This year's mayoral race already has spawned accusations of lies in campaign literature and misuse of public funds. And as the two remaining candidates move into the final round, Steve Newton and Larry Smith both say they anticipate a down-and-dirty fight with plenty of mudslinging.
"I'm expecting a very unpleasant, miserable race," said Newton following Tuesday's primary.The contest will be "very nasty," predicted Smith.
Smith, whose highly organized campaign to regain the job he lost four years ago drew praise from several opponents, pulled off an upset by finishing ahead of the incumbent, Newton, on Tuesday.
According to the unofficial tally, Smith received 1,341 votes, or 19.3 percent of the total, compared to Newton's 1,194, or 17.2 percent, as the field of nine candidates was narrowed to two.
A surprisingly strong third place was registered by policeman Gary Saville, who ended up with 965 votes, or 13.9 percent. Saville even led Newton briefly at one point two-thirds of the way through the vote counting.
Other hopefuls eliminated along with Saville were former Mayor W. Paul Thompson, City Council member Warren "Dick" Adair, former City Council member Ken Prince, Maren Atkinson, Sandy N. Richards and Charles Layton.
Turnout was high for a primary election - 23 percent - compared with 12 percent to 15 percent most years, said City Recorder Shirley Bloxham.
In the two City Council races, both incumbents survived.
In District 3, which covers much of northeast Sandy, Bryant Anderson won more than half of the votes cast, while challenger Doug Thompson edged out Russell Cannon for the right to face Anderson in November.
Incumbent John Winder will compete with Stanley Price for the at-large seat, following the elimination of Douglas Anderton and Kelly Casaday.
Although the mayor's race is officially down to Newton and Smith now, in a sense Newton still has at least four of the losing candidates to contend with. Saville, Layton, Prince and Atkinson all said on Tuesday night they'll now support Smith against the incumbent.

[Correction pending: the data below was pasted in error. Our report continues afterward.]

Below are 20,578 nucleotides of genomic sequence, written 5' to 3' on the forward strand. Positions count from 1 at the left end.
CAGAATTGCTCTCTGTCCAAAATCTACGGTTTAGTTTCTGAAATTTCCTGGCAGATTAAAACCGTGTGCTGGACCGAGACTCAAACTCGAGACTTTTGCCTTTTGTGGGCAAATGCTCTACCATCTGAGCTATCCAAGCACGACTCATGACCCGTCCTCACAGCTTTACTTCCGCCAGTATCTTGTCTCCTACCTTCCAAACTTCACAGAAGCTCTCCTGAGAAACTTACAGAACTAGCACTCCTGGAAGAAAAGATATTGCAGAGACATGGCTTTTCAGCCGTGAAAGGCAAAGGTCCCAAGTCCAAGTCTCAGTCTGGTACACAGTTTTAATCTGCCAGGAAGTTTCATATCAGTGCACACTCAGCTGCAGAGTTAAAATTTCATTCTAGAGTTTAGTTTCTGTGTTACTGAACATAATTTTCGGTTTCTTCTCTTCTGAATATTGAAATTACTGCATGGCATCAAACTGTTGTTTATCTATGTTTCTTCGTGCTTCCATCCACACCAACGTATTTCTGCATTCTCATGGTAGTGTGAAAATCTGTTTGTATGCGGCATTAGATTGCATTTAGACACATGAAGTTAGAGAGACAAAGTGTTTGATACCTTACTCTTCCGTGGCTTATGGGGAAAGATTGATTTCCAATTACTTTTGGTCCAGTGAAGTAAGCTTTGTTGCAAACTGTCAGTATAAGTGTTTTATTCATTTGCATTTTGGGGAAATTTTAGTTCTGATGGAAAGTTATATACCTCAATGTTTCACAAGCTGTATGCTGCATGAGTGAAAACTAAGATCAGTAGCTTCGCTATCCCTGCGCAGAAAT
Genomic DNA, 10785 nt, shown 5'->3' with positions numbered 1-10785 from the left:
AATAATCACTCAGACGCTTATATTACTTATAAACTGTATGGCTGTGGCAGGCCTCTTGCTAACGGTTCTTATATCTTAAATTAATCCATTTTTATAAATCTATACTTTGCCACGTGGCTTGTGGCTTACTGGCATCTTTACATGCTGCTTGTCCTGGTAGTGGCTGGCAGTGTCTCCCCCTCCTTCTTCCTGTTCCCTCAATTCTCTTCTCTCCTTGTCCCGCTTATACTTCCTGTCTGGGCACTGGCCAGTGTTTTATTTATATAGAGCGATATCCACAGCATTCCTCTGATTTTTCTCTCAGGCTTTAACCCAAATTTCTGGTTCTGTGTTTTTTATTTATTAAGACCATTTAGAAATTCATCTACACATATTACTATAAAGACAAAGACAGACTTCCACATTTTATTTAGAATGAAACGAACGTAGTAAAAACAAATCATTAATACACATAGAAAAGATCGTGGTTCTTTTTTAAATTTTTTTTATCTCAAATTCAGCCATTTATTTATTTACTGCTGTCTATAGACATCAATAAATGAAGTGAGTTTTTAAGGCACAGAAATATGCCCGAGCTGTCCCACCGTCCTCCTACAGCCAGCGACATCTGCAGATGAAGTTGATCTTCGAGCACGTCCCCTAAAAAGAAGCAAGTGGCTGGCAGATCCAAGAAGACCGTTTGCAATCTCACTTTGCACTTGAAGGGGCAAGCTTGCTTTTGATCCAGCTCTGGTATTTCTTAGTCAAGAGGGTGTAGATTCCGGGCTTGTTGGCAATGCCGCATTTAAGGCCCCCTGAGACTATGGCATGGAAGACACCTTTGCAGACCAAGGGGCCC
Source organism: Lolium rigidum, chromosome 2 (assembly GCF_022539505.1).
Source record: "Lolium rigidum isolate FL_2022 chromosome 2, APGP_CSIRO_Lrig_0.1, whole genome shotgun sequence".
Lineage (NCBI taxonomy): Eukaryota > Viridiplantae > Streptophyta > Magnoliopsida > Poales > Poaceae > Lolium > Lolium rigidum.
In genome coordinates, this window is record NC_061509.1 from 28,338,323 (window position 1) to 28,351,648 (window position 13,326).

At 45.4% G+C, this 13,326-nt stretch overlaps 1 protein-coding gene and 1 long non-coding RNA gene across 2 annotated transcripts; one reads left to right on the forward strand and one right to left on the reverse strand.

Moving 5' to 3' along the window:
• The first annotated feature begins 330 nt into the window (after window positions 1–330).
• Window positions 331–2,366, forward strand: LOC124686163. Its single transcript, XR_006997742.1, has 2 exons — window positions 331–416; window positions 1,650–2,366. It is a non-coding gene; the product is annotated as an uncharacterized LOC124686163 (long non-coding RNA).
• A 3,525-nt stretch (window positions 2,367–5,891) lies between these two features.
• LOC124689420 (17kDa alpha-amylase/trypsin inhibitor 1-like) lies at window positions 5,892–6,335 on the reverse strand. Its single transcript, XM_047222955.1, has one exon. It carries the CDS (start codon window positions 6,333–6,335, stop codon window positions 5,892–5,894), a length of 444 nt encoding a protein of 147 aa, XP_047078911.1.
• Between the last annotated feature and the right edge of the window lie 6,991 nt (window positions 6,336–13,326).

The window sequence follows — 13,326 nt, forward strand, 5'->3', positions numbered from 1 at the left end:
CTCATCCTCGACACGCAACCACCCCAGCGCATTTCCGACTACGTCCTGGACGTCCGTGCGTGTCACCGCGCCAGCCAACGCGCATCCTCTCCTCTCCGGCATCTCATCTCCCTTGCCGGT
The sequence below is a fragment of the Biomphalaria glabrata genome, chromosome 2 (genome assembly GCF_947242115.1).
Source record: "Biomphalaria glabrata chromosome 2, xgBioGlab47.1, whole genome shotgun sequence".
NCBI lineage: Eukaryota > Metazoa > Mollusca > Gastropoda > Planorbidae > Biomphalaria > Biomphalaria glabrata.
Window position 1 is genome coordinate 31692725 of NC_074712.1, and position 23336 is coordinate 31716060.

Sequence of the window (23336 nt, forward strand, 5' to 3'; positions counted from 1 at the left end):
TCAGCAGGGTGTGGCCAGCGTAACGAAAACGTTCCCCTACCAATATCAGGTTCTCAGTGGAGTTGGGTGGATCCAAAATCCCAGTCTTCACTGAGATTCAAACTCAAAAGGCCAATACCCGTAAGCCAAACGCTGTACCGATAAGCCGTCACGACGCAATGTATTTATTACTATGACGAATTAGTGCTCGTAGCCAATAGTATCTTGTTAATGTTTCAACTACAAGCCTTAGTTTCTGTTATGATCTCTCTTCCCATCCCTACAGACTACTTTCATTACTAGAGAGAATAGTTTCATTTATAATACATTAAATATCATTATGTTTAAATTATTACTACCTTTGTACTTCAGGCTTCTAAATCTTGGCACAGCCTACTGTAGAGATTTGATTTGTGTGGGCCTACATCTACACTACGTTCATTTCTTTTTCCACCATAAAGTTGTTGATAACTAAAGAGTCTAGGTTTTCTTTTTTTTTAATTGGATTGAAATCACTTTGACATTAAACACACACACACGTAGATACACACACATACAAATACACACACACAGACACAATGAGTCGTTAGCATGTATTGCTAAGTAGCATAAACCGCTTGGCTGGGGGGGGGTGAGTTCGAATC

Adair said he'll back Newton, and Thompson was not ready to commit himself either way. When Richards was asked which of the two she'll support, she laughed and said, "I'll put my house up for sale."
The anyone-but-Newton theme that has been stressed throughout the primary campaign by three organizations - the Sandy City Police Alliance, Coalition for a Better Sandy and Citizens for the Preservation of Dimple Dell Park - seems likely to continue into the final race.
The police union contributed to several candidates in the primary contest, while the other two groups withheld their funds to see who would emerge. After Tuesday's results were totaled, union President Al Avila said, "We have to rally our support behind Larry Smith now." He said the police officers have between $2,000 and $5,000 to contribute to their man.
Smith, who has had considerable success thus far in raising money from businesses and individuals, said he's spent more than $7,000 in the primary race and will need at least an additional $10,000 - perhaps more - before Nov. 7.
Newton said he's probably spent $10,000 to $11,000 thus far, and his campaign will probably cost another $10,000.
Smith said the efforts of the three anti-Newton groups definitely affected the primary, but exactly how is difficult to assess. "By bringing more votes into the process, as I suspect they did, they probably also caused a greater split of the votes."
He said, "We know a lot of people rallied to Newton because of the controversy. It goes both ways," but he thinks more voters have moved away from Newton than have moved toward him as a result of the groups' efforts.
While both remaining mayoral candidates decried the dirty campaign tactics they each expect to see in the coming weeks, the City Council finalists said they anticipate more positive campaigns in their races.
Winder said he thinks most Utah voters dislike negative campaigns, and he hopes that in the mayor's race as well as the council races candidates will be able to stick to the issues.